Think Creatively to Develop the Caribbean
By Royann Dean, creative economy advocate and PR & Communications Strategist.
Economic growth is always a topic of concern in the Caribbean. While not all of the countries in our region may have resources such as oil, we all have something of economic value that can diversify and contribute to growth – creativity. Creativity is a process that transforms and connects ideas to increase the value of goods or services and is an inherent part of art, business and science. Moreover, creative industries have been one of the most dynamic sectors in global economic development and, in several countries, have grown faster than the national economy.
Not only do creative economies develop and trade on ideas, imagination and innovation, research shows that they also fuel job creation and trade, reinforce cultural identity, develop human capital and promote social cohesion and sustainable development.
The right people are critical to this development. Economist Richard Florida posits that creative people share “a common creative ethos that values creativity, individuality, difference and merit.” To Florida, they are individuals who resist traditional organisational structures in favour of creating their own norms and relevant structures. They revel in diversity and complexity, are flexible, open and unrestricted by geographic, social or cultural dimensions.
Admittedly, cities with high population densities may have an easier task of growing creative industries, however, it is important to just be in a city where such people can live, work, socialise and easily transfer knowledge. These collaborations are a key part of building clusters that support creative economy development. In the Caribbean, we need cities where there is a broad economic appreciation of culture, things to do, and connectivity of people.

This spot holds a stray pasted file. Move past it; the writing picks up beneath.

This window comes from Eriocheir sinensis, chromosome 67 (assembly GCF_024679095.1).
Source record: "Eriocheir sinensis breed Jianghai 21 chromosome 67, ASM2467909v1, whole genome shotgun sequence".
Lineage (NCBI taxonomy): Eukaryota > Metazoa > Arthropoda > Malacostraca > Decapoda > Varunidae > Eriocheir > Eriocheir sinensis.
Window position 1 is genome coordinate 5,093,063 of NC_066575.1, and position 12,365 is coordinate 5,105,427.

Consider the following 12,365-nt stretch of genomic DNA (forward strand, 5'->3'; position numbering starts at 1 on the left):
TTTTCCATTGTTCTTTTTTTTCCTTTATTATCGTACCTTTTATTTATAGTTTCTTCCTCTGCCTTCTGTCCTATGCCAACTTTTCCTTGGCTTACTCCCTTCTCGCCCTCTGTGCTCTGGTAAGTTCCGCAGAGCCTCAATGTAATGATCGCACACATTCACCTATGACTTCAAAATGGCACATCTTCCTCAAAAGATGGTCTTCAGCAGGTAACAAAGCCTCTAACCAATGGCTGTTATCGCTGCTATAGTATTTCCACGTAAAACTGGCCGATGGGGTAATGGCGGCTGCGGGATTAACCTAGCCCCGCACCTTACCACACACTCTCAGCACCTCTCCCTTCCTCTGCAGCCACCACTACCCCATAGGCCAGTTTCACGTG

In order to grow this kind of economy, private and public sector recognition of the economic value of creative assets should be bolstered by policies and legislation. Creative goods and services should be marketed to both locals and tourists, raising the standard of the assets produced and potentially promoting trade within the Caribbean and around the world.
In small island nations where tourism is a major industry, I propose that we consider ways in which to develop the creative economy not just to supply consumers of goods and services but also as a co-creator of the destination brand for our unique countries.
Art at Baha Mar, is a creative initiative at Baha Mar, the $3.5 billion resort under construction in Nassau, The Bahamas, which enables local artists to submit individual or collaborative concepts for art projects at the resort. Initiatives such as these help to develop the creative economy of the country by building connections between the private sector and the wider creative community, enhancing the quality of creative output and expanding the market for creative goods. It also pushes a paradigm shift about The Bahamas thus enhancing the internal and external brand in terms of its aptitude for innovation and creativity as well as its potential for economic development.
Changing how we embrace creativity can nurture our ability to generate ideas from within thereby making us more self-reliant. If we really want to grow the region, make the business case for creative people to stay in the Caribbean and to contribute to its economic, cultural and social development. There can be a great return on the investment.
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